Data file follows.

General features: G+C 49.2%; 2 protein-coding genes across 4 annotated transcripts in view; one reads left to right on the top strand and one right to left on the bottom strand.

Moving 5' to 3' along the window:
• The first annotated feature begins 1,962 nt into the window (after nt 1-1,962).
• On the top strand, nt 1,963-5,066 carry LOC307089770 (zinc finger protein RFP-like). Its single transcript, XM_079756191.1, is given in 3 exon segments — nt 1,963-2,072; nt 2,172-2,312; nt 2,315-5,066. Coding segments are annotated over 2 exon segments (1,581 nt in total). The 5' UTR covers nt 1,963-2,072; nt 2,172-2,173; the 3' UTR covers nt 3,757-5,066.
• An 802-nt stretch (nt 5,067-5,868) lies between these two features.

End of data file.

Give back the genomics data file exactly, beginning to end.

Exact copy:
General features: G+C 49.2%; 2 protein-coding genes across 4 annotated transcripts in view; one reads left to right on the top strand and one right to left on the bottom strand.

Moving 5' to 3' along the window:
• The first annotated feature begins 1,962 nt into the window (after nt 1-1,962).
• On the top strand, nt 1,963-5,066 carry LOC307089770 (zinc finger protein RFP-like). Its single transcript, XM_079756191.1, is given in 3 exon segments — nt 1,963-2,072; nt 2,172-2,312; nt 2,315-5,066. Coding segments are annotated over 2 exon segments (1,581 nt in total). The 5' UTR covers nt 1,963-2,072; nt 2,172-2,173; the 3' UTR covers nt 3,757-5,066.
• An 802-nt stretch (nt 5,067-5,868) lies between these two features.